Gold prices tumbled to lows not seen since April 21st on Friday and marked the sharpest weekly decline since the business week ended on March 13th, as the official government report on US Non-farm Payrolls added to investor optimism over a swift recovery, dampening safe haven demand.
Data showed all segments of the US economy, excluding the farming industry, unexpectedly added 2.509 million jobs in May, or the sharpest monthly job growth rate on record. Employment rose sharply in leisure and hospitality, retail trade, construction, education and health services, and continued to decrease sharply in the government sector. April’s job loss figure was revised down by 150,000 to 20.687 million and the March figure was revised down by 492,000 to 1.373 million.
The precious metal managed to recoup some of the losses in a corrective move on Monday, but some analysts were rather skeptical about upside prospects.
“The narrative around the unemployment data presents a whole smorgasbord of risks to gold going forward, and the upside is going to be quite limited,” Stephen Innes, chief market strategist at AxiCorp, said. “Gold is going to struggle to clear the $1,700 level again,” Innes added.
However, there have also been analyst opinions in support of Gold upside.
“We’ve still got economic uncertainty, trade tensions, problems in the (United) States… for the longer term, the influences are definitely more positive (for gold) than negative,” INTL FCStone analyst Rhona O’Connell stated.
As of 9:30 GMT on Monday Spot Gold was gaining 0.57% to trade at $1,694.91 per troy ounce, after touching an intraday low of $1,677.51 in Asia, or a price level not far from Friday’s 1 1/2-month low. Meanwhile, Gold futures for delivery in August were gaining 0.94% on the day to trade at $1,698.85 per troy ounce, while Silver futures for delivery in July were up 2.20% to trade at $17.863 per troy ounce.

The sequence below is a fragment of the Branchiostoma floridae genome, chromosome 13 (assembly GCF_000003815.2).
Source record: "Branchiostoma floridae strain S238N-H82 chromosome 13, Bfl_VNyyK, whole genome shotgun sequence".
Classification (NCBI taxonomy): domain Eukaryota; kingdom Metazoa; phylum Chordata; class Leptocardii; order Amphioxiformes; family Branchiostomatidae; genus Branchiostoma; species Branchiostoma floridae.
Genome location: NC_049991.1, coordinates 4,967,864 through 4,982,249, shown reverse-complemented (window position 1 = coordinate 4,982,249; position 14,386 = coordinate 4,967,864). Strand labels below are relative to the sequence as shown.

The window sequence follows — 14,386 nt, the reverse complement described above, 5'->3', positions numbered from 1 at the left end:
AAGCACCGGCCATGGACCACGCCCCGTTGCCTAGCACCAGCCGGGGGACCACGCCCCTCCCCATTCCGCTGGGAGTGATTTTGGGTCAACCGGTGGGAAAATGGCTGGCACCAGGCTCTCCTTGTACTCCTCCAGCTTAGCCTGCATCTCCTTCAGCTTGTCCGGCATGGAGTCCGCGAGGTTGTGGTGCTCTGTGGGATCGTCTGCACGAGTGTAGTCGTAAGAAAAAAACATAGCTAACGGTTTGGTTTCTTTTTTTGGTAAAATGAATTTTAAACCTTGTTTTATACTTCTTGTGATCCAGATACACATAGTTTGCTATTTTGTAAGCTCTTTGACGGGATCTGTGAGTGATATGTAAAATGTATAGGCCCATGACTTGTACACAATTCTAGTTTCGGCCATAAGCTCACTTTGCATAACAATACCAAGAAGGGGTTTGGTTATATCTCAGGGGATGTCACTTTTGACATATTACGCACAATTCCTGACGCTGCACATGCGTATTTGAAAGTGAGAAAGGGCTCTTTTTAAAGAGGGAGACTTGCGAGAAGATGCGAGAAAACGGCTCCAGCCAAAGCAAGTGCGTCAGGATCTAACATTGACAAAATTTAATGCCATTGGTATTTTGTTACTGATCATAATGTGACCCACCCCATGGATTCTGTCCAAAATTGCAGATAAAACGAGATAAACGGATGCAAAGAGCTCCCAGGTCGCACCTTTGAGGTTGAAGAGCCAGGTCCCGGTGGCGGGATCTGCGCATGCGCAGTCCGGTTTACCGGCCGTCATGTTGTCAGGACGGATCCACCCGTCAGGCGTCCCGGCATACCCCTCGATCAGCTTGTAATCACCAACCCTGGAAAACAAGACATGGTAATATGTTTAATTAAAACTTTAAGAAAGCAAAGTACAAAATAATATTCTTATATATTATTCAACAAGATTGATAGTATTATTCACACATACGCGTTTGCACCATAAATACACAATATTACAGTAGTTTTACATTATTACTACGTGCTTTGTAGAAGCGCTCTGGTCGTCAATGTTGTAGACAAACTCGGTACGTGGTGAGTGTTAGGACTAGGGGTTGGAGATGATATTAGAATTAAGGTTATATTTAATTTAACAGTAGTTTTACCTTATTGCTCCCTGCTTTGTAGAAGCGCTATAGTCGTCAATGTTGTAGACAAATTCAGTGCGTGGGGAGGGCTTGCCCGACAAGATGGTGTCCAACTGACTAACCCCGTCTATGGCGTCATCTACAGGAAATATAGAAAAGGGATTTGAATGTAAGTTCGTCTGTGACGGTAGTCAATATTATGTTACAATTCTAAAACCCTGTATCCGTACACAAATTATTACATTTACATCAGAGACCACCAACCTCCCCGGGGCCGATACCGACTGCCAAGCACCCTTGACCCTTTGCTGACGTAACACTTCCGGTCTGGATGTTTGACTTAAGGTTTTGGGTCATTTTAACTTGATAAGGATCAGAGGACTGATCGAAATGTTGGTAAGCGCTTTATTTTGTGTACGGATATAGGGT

The US Dollar Index, which reflects the relative strength of the greenback against a basket of six other major currencies, was retreating 0.08% on Monday to 96.88. On Friday DXY plunged to 96.44, which has been a level not seen since March 12th (96.08).
With no relevant macro data expected on Monday, market focus will likely now shift on the Federal Reserve’s two-day meeting on policy.
There has been a slight change in near-term investor interest rate expectations. According to CME’s FedWatch Tool, as of June 8th, investors saw a 90.7% chance of the Federal Reserve keeping borrowing costs at the current 0%-0.25% level at its policy meeting on June 9th-10th, compared with a 90.0% probability on June 5th.
Daily Pivot Levels (traditional method of calculation)
Central Pivot – $1,690.86
R1 – $1,711.28
R2 – $1,737.30
R3 – $1,757.72
R4 – $1,778.14
S1 – $1,664.85
S2 – $1,644.42
S3 – $1,618.41
S4 – $1,592.40